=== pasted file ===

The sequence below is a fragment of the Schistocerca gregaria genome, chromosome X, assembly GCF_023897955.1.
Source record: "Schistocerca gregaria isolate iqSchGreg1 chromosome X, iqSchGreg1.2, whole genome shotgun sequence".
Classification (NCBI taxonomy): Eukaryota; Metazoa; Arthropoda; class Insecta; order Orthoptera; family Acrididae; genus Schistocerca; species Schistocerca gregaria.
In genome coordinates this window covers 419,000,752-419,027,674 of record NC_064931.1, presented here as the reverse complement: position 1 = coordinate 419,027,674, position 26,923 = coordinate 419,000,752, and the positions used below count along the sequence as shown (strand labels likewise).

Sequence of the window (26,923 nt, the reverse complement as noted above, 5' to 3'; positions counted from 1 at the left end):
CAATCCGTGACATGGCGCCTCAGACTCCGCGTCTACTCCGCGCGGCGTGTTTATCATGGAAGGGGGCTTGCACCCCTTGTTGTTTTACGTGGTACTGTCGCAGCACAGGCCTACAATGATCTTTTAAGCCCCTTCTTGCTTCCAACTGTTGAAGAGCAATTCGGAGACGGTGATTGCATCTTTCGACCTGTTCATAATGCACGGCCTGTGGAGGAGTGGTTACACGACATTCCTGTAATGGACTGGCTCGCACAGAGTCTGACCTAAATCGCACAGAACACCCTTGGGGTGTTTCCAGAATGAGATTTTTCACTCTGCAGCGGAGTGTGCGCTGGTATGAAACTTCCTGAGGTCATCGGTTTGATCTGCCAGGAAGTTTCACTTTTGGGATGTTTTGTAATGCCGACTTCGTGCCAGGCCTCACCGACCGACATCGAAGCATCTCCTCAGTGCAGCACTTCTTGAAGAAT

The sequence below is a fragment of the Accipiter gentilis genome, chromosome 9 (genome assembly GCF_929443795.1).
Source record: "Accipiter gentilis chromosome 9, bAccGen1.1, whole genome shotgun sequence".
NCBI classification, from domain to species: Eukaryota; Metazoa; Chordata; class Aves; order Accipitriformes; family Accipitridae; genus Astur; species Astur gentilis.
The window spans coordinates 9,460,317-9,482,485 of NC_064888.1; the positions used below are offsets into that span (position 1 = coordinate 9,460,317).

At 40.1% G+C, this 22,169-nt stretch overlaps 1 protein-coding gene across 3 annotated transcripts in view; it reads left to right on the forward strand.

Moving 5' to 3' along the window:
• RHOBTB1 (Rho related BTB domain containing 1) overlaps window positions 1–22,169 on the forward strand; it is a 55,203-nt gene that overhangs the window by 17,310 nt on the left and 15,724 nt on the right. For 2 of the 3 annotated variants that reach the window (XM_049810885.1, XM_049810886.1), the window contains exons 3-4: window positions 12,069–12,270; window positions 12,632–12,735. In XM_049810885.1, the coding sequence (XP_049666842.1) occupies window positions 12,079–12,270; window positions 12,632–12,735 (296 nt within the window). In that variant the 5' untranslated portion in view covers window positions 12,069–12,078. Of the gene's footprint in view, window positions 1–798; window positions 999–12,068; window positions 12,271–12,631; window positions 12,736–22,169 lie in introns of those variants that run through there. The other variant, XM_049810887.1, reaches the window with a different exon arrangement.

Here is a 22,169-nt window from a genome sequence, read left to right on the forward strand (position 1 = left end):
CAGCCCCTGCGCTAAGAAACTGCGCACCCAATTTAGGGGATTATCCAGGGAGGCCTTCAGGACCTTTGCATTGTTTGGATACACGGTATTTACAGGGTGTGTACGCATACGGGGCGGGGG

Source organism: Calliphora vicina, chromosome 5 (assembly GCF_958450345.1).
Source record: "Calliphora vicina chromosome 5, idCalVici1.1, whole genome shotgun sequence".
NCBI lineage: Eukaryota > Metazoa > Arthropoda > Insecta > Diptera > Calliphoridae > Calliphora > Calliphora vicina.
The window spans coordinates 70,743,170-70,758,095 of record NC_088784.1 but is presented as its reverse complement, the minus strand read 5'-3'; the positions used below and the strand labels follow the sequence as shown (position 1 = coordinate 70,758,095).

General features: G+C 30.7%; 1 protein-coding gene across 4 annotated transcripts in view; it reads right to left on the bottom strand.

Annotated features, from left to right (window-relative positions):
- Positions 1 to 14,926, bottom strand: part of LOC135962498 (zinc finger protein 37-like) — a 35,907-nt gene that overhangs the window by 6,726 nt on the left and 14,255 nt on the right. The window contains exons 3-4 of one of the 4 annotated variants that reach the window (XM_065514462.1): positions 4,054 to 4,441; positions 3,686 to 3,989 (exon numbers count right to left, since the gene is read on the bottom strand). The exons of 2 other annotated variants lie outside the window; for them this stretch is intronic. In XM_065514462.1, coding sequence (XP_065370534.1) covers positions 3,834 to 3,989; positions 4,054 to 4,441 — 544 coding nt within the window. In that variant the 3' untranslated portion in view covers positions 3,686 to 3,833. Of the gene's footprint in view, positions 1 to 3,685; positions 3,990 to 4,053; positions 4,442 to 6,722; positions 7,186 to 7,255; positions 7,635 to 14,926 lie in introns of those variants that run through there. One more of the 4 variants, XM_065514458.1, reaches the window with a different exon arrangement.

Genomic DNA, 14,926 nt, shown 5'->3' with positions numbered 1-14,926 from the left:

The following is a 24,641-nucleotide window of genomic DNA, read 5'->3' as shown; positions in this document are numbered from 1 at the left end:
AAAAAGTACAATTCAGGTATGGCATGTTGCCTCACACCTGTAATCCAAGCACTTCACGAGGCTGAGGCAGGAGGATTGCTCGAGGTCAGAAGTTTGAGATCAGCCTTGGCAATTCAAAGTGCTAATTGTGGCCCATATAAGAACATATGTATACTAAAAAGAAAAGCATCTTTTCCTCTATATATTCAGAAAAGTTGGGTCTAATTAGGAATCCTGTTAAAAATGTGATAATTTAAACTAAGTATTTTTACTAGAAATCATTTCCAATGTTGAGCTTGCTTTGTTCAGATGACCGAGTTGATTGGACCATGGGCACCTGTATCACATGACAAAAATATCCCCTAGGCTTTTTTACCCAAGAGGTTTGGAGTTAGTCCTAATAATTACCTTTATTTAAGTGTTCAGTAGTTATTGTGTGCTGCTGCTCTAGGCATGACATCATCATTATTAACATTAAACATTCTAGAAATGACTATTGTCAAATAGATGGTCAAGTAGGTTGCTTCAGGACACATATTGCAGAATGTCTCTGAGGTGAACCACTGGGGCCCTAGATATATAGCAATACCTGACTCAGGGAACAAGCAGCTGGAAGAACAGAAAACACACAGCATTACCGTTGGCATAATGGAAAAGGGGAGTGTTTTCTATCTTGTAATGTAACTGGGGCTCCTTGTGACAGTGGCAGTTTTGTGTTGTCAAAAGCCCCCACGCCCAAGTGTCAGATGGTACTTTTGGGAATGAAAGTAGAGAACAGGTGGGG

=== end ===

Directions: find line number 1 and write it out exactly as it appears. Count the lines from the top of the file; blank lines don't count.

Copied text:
The sequence below is a fragment of the Schistocerca gregaria genome, chromosome X, assembly GCF_023897955.1.